Sunday, June 22, 2008

Audio Roundup III

by Joel Rich

Introductory Thoughts on Shiurim

I’m sure there are a lot of good websites out there for audio lectures. The ones I most frequently go to are YU Torah, Ki Mitzion (Har Etzion), and OU Radio. I’ve also used Yeshiva Gedolah of West Hempstead, and I don’t see a tremendous value in simply listing the new Shiurim that come up on these sites, as it is easy enough for anyone to just go visit the websites themselves. As a result, this column will be basically brief notes on Shiurim that I’ve actually listened to based on my own taste and what I think is noteworthy based on what I know and what I like. In summary, and I suppose this is particularly appropriate for an actuary, this will be a semi random walk which is a function of my predilections, time, effort, mood, and the like. Any errors in the communication are strictly mine, and I don’t warranty anything.

  • Rabbi D. Gottlieb (Shomrei Emunah of Baltimore) – Davening for Someone Else (link), Rabbi Z. Sobolofsky – Praying for the Sick (link) - These two Shiurim deal with much the same topics including the function and efficacy of prayer, in particular when one is in dire straits. There is a comparison of prayer for oneself vs. prayer for others. The issues of the use the individual’s name and/or title and/or mother’s name are discussed, as well as whether it is a requirement to pray for someone else. The appropriateness of personal prayers on Shabbat as well as the general requirement to visit the sick are discussed as well. The ethics of praying for someone to die is included. An interesting aside is the Chatam Sofer's question as to whether it is actually more dangerous to use the actual name of an individual that you are praying for!

  • Click here to read more
  • Rabbi D. Gottlieb – Talking to the Shepherd: Toward a Definition of Spirituality(link) - This was an introduction to a prayer initiative which really hit home. Includes discussion of halacha and spirituality with a focus on halacha not fully defining spirituality. (As Rav Soloveitchik said "halacha is a floor, not a ceiling", implying that halacha is a necessary, but not sufficient, condition.) Apparently many individuals, including rabbis, act on a very surface level but don’t see their relationship with God as the necessary end result of halacha (not seeing the forest for the trees). It is worth listening just to hear his quoting of Rav Soloveitchik, "Most of all I learned from my mother that Judaism expresses itself, not only in formal compliance with the Law but also in a living experience. She taught me that there is a flavor, a scent, a warmth to mitzvot. I learned from her the most important thing in life — to feel the presence of the Almighty and the gentle pressure of His hand resting on my frail shoulders. Without her teachings, which quite often were transmitted to me in silence, I would have grown up a soul-less being, dry and insensitive."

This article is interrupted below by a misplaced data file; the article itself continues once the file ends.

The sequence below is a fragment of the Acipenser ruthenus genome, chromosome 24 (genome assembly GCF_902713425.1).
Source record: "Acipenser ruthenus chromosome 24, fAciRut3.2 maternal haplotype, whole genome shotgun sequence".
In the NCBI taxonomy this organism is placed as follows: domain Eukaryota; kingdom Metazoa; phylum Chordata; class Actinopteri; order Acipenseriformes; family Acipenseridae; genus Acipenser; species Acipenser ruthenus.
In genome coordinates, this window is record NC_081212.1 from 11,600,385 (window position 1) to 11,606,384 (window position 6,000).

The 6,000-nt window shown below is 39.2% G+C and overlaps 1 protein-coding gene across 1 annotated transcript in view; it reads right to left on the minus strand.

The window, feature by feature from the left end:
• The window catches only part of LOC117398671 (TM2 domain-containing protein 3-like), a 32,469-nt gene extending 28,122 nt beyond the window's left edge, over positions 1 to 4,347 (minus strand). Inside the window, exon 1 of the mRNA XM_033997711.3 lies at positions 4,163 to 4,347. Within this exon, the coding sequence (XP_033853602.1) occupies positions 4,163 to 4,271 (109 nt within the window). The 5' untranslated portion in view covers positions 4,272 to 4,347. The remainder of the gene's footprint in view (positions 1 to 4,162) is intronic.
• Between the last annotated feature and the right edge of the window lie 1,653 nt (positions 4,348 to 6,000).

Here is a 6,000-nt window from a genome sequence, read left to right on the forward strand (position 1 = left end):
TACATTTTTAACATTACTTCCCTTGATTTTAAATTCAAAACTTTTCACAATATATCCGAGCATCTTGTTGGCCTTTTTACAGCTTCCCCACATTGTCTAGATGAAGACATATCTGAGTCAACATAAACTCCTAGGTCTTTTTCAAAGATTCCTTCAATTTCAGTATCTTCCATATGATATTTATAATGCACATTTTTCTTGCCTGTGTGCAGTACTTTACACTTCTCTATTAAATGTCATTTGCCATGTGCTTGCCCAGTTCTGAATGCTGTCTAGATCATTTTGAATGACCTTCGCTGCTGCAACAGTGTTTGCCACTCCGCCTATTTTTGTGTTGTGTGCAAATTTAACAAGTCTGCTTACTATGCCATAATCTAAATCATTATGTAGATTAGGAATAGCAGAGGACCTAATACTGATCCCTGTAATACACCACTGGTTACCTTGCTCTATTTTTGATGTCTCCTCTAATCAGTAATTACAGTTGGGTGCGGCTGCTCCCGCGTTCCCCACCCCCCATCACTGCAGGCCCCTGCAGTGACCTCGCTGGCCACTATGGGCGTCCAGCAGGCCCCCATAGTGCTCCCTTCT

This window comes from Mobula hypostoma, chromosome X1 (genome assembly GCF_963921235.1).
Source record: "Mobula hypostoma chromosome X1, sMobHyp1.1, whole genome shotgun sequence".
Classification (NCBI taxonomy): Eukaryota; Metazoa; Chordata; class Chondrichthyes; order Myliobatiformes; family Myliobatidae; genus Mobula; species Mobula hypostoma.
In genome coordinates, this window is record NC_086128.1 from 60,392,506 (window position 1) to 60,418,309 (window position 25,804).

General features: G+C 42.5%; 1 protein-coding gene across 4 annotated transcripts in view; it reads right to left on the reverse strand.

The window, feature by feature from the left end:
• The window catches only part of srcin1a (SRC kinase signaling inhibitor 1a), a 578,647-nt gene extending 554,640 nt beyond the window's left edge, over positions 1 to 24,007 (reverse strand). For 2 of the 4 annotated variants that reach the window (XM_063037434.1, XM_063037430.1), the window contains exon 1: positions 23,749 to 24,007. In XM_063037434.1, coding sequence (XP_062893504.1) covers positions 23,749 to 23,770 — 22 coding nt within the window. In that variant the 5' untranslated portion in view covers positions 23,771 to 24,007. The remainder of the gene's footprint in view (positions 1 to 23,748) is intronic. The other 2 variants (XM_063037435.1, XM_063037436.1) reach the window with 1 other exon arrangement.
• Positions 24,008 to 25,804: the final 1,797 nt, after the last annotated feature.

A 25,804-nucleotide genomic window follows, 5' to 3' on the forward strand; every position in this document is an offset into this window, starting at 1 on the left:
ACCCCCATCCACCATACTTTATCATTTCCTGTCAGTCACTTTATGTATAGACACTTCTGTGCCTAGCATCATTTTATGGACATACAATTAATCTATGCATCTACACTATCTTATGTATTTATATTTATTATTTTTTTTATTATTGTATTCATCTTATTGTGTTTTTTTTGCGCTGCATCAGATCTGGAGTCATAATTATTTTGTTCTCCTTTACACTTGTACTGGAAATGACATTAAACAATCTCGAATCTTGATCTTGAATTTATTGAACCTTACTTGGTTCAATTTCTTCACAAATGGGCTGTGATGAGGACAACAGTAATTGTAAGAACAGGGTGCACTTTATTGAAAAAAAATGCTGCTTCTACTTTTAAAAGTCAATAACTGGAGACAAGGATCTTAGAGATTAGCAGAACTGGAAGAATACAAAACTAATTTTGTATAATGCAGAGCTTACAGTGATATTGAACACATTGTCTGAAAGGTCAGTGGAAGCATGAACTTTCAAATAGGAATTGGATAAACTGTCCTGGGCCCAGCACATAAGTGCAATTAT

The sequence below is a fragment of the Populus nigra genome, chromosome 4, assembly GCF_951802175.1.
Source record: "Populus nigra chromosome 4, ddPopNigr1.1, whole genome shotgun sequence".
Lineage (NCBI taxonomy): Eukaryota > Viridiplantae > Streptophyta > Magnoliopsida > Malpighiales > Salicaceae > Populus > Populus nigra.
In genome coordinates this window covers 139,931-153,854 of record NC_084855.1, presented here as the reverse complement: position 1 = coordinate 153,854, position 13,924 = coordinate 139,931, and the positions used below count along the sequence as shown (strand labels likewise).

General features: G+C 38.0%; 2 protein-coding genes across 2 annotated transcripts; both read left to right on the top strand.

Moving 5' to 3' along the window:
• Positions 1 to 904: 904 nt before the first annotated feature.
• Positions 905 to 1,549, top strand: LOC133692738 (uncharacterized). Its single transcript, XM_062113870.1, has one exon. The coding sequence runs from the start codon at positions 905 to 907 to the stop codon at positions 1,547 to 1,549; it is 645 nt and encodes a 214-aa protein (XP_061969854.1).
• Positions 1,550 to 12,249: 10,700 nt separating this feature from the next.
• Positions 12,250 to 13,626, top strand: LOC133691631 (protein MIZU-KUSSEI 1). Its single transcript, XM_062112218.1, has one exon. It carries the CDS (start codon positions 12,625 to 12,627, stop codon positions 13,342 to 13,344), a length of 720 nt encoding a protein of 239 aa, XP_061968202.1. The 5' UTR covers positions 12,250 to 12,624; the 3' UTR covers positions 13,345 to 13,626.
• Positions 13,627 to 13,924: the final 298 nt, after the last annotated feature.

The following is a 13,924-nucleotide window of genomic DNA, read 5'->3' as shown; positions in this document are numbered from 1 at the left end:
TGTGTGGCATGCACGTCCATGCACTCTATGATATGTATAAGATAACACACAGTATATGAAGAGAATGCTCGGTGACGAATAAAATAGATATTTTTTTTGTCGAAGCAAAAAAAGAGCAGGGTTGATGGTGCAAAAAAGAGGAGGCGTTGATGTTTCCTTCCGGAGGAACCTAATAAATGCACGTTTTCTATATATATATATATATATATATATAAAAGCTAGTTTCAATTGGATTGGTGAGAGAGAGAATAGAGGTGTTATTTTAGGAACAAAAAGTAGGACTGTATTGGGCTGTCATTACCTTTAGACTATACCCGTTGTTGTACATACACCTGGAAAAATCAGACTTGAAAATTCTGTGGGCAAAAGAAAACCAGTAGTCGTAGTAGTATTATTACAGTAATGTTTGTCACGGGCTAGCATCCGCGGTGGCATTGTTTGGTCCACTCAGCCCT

• Rabbi Y. Sacks – Kedushas Eretz Yisrael (link) - The first shiur in a series on this topic whose title tells it all. Trace primarily starts from time of the Avot. R. Sacks has a very high information/elapsed time ratio.

  • Character and Ethics #06, by Rav Moshe Taragin - Shemirat HaLashon Part 2 (link) - Installment in his series on individual ethics. He discusses the ethics and impact of Lashon Hara, as well as the types of Lashon Hara implied by Torah sources. He discusses how personality traits are impacted. If I recall correctly, Rabbi Taragin has an MA in English and his evocative language demonstrates, to me at least, the value of at least some secular education.

  • The Three Oaths - Rabbi Moshe Chaim Sosevsky (link) - His thesis is that with the exception of Satmar and Neturi Karka everyone accepts the state of Israel – the real question is how to relate to a secular government. There’s a discussion of the 3 oaths and some standard answers.

  • The Keshes: Hashkafa and Halacha - Rabbi Zev Cinamon (link) - A discussion of the philosophical and halachic issues involved in seeing a rainbow (apparently a bittersweet experience).

  • Steve Savitsky – Obesity (link) - Discussion of obesity in both the juvenile and adult communities. No surprises here to actuaries who are fully aware of the so-called “silent epidemic” of obesity. Some practical tips (eat less, exercise more) and some predilections that the Orthodox community may have to overcome.

  • Rabbi H. Schachter - Brachot (13b) (link) - A continuation of his Shiur for laymen on Tractate Brachot including discussions of the laws of Kriat Shma. Also includes some interesting comments on minhag and saying hallel on Yom Haatzmaut. If you saw the movie "Lonely Man of Faith" you may recall Rabbi Schachter describing The Rav's shiur "Before shiur everything was like a jungle — afterwards, everything fell into place." Rav Schacter is a great tour guide to the jungle.

  • Twitter Delicious Facebook Digg Favorites More